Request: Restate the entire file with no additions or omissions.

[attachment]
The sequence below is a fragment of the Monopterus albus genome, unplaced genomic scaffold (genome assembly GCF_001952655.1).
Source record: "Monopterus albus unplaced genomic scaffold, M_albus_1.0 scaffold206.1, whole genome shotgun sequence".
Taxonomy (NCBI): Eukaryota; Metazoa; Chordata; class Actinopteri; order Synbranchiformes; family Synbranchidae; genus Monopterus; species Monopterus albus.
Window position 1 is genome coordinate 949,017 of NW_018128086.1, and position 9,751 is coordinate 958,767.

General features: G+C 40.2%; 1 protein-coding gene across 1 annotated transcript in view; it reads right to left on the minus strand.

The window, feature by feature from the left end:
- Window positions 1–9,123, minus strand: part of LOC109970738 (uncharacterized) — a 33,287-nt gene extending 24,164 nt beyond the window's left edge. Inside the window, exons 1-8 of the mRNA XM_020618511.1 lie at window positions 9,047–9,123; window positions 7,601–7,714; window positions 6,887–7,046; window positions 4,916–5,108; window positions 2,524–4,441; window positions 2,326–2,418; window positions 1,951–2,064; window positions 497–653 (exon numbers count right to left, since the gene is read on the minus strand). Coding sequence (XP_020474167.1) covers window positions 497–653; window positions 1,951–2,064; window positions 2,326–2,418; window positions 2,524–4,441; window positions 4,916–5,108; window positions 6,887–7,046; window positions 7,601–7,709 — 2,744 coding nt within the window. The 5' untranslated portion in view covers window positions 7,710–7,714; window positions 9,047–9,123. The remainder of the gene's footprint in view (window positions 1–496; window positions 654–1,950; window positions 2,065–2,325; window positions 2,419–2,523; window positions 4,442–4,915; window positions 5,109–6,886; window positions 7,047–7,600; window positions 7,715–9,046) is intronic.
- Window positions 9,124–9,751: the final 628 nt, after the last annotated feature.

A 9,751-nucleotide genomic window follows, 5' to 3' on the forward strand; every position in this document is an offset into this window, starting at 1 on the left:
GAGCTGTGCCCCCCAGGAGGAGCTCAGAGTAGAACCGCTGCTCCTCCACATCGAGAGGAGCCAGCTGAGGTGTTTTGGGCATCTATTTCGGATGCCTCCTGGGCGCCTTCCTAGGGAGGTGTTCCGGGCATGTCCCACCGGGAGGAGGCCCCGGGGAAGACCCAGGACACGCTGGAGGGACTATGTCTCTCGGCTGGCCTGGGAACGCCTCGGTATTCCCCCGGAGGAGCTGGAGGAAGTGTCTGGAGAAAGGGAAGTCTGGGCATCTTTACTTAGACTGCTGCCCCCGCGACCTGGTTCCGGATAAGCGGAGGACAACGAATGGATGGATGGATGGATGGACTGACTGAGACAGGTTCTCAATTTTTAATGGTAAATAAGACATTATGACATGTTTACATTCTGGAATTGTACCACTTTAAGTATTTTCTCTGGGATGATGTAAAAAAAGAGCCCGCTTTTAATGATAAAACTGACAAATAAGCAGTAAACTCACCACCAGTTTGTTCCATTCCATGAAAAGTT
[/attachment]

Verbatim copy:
The sequence below is a fragment of the Monopterus albus genome, unplaced genomic scaffold (genome assembly GCF_001952655.1).
Source record: "Monopterus albus unplaced genomic scaffold, M_albus_1.0 scaffold206.1, whole genome shotgun sequence".
Taxonomy (NCBI): Eukaryota; Metazoa; Chordata; class Actinopteri; order Synbranchiformes; family Synbranchidae; genus Monopterus; species Monopterus albus.
Window position 1 is genome coordinate 949,017 of NW_018128086.1, and position 9,751 is coordinate 958,767.

General features: G+C 40.2%; 1 protein-coding gene across 1 annotated transcript in view; it reads right to left on the minus strand.

The window, feature by feature from the left end:
- Window positions 1–9,123, minus strand: part of LOC109970738 (uncharacterized) — a 33,287-nt gene extending 24,164 nt beyond the window's left edge. Inside the window, exons 1-8 of the mRNA XM_020618511.1 lie at window positions 9,047–9,123; window positions 7,601–7,714; window positions 6,887–7,046; window positions 4,916–5,108; window positions 2,524–4,441; window positions 2,326–2,418; window positions 1,951–2,064; window positions 497–653 (exon numbers count right to left, since the gene is read on the minus strand). Coding sequence (XP_020474167.1) covers window positions 497–653; window positions 1,951–2,064; window positions 2,326–2,418; window positions 2,524–4,441; window positions 4,916–5,108; window positions 6,887–7,046; window positions 7,601–7,709 — 2,744 coding nt within the window. The 5' untranslated portion in view covers window positions 7,710–7,714; window positions 9,047–9,123. The remainder of the gene's footprint in view (window positions 1–496; window positions 654–1,950; window positions 2,065–2,325; window positions 2,419–2,523; window positions 4,442–4,915; window positions 5,109–6,886; window positions 7,047–7,600; window positions 7,715–9,046) is intronic.
- Window positions 9,124–9,751: the final 628 nt, after the last annotated feature.

A 9,751-nucleotide genomic window follows, 5' to 3' on the forward strand; every position in this document is an offset into this window, starting at 1 on the left:
GAGCTGTGCCCCCCAGGAGGAGCTCAGAGTAGAACCGCTGCTCCTCCACATCGAGAGGAGCCAGCTGAGGTGTTTTGGGCATCTATTTCGGATGCCTCCTGGGCGCCTTCCTAGGGAGGTGTTCCGGGCATGTCCCACCGGGAGGAGGCCCCGGGGAAGACCCAGGACACGCTGGAGGGACTATGTCTCTCGGCTGGCCTGGGAACGCCTCGGTATTCCCCCGGAGGAGCTGGAGGAAGTGTCTGGAGAAAGGGAAGTCTGGGCATCTTTACTTAGACTGCTGCCCCCGCGACCTGGTTCCGGATAAGCGGAGGACAACGAATGGATGGATGGATGGATGGACTGACTGAGACAGGTTCTCAATTTTTAATGGTAAATAAGACATTATGACATGTTTACATTCTGGAATTGTACCACTTTAAGTATTTTCTCTGGGATGATGTAAAAAAAGAGCCCGCTTTTAATGATAAAACTGACAAATAAGCAGTAAACTCACCACCAGTTTGTTCCATTCCATGAAAAGTT